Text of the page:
April 11, 2011 9:55 am
This looks like a flood plain, doesn’t it? We could just hear the Stony (Hangatahua) River off to the right; the line of trees marks its rapid course from volcanic ash-heap to the sea – a tumultuous distance of only 16 km (10 miles). The river was once Taranaki’s top trout fishery but it’s been badly affected by unprecedented mountain erosion since 1998.
With the waxing moon still low in the sky I took up a low position with the tripod and the wide angle. Cloud flitted around Mt Taranaki but the lower slopes were nicely lit. I was hoping to include both the rocky field and all of the karaka trees. The karaka (Corynocarpus laevigatus) is an attractive New Zealand native notable for its bright orange fruit, just visible centre stage. I could smell the rotting windfall fruit nearby.
Having bobbed around to get the best angle, my next task was to set the best focus, really just a simple matter of using the f8 depth brackets on the barrel. Not every lens has this useful aid: I set infinity close to the far bracket mark and the near bracket mostly covered everything close at hand. I needed to work at a good clip (still slow to most people but my other speed is very slow) – though I was glad to have some company it meant only limited time before I’d hear the words cold and tired!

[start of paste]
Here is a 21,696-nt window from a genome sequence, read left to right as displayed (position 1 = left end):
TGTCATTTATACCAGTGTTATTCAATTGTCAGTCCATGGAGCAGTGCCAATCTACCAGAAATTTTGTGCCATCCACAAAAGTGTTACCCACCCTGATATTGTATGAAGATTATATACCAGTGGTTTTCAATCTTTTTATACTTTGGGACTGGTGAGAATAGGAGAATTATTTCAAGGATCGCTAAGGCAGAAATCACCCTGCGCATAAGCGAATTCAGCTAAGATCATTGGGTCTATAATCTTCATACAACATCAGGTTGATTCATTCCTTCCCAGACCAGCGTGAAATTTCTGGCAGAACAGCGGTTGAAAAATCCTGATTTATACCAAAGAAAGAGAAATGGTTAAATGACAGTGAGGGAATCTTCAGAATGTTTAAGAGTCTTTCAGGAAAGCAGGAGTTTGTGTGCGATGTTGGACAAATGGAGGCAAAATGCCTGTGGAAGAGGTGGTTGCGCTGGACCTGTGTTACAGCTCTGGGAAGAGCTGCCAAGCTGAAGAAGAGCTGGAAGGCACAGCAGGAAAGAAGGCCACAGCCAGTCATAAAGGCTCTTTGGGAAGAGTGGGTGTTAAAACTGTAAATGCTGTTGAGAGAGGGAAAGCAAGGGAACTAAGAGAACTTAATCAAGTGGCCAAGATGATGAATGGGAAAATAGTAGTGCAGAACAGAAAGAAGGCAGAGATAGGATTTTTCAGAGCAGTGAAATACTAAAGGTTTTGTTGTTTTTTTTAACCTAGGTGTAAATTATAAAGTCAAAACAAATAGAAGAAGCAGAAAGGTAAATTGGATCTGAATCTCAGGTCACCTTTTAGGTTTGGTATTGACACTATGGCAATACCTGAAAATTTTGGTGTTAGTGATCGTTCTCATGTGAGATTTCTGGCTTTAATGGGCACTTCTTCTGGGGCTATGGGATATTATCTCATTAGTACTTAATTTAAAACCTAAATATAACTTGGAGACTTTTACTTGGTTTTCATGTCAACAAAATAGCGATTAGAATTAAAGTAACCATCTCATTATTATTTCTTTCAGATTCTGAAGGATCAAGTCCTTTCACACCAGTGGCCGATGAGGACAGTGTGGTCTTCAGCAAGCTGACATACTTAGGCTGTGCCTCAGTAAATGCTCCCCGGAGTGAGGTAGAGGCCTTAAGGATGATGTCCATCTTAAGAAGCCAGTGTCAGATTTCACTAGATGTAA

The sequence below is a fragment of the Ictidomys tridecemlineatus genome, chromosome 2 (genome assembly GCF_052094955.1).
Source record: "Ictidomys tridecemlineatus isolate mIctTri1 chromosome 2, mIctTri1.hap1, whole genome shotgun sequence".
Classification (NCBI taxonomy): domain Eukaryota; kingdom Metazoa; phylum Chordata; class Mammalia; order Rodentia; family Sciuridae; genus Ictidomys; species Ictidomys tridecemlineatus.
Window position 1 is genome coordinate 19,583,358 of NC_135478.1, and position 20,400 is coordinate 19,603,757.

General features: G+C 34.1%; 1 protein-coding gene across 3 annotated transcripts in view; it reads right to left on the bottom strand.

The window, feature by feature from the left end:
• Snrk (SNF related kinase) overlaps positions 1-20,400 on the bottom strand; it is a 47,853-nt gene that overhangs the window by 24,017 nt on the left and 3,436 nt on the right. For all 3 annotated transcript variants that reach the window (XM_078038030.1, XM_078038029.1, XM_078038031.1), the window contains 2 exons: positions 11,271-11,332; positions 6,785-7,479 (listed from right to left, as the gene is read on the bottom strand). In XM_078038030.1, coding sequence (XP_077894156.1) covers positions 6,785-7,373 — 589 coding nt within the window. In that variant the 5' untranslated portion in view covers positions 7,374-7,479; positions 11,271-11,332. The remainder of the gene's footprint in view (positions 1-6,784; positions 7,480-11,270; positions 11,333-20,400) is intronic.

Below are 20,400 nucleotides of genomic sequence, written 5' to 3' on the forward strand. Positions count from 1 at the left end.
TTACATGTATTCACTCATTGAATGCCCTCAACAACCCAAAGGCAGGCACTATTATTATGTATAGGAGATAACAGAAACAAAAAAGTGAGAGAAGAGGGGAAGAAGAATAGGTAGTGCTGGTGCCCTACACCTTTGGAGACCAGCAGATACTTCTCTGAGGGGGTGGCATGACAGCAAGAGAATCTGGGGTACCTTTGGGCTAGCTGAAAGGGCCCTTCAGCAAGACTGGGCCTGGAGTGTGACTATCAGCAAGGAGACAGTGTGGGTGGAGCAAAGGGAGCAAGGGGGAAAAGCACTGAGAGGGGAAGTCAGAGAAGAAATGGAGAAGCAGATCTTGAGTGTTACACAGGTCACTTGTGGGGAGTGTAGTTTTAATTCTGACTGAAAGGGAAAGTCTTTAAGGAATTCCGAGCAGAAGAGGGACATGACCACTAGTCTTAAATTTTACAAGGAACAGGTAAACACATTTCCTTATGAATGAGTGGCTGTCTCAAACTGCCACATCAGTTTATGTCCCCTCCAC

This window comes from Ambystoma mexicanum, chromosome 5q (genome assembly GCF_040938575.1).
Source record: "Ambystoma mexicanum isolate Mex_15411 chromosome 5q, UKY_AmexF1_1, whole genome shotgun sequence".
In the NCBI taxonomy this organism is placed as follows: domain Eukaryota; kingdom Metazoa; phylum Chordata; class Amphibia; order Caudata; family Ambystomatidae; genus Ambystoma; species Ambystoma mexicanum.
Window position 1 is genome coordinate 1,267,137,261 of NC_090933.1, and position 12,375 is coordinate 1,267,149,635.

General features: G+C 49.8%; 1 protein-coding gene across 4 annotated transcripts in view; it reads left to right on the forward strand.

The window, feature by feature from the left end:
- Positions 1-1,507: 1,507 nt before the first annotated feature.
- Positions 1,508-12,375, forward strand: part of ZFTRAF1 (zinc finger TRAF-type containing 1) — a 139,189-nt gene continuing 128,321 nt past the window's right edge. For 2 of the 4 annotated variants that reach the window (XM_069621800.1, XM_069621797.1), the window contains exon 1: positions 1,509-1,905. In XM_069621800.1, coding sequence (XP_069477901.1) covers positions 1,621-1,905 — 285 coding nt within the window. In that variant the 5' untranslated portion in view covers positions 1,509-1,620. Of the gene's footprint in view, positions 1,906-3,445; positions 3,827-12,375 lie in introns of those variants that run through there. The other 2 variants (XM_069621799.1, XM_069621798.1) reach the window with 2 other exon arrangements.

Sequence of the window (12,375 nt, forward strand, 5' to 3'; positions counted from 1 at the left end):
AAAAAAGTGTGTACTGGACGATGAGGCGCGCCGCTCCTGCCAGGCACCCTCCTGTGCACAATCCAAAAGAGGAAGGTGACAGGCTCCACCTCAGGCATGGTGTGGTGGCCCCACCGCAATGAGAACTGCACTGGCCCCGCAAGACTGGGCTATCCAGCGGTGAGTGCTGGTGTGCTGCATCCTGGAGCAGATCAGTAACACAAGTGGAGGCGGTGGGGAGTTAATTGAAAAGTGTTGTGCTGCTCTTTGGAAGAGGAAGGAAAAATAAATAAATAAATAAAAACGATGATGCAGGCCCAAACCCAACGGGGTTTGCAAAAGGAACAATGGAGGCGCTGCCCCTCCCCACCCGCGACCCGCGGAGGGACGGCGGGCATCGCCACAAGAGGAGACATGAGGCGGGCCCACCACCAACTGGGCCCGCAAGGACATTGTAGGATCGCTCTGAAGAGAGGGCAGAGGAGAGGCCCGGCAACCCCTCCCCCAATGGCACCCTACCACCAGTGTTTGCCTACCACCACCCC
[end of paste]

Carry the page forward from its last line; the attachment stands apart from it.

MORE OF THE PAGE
If out on my own I would use f11 or f16 and longer shutter times to be sure of getting everything sharp. The thistles on the right are thus fuzzy, although this could be from wind motion. As it was, I got a brighter night-for-day look than intended, so the frame has been darkened in post-processing. Density of image is hard to judge in the gloom of night, despite the brightness adjustment that can be made to the LCD monitor.
28mm, ISO 2000. 103 seconds (1 min : 43) at f8. Vivid picture control.
Posted by Barney Brewster
Categories: Night photography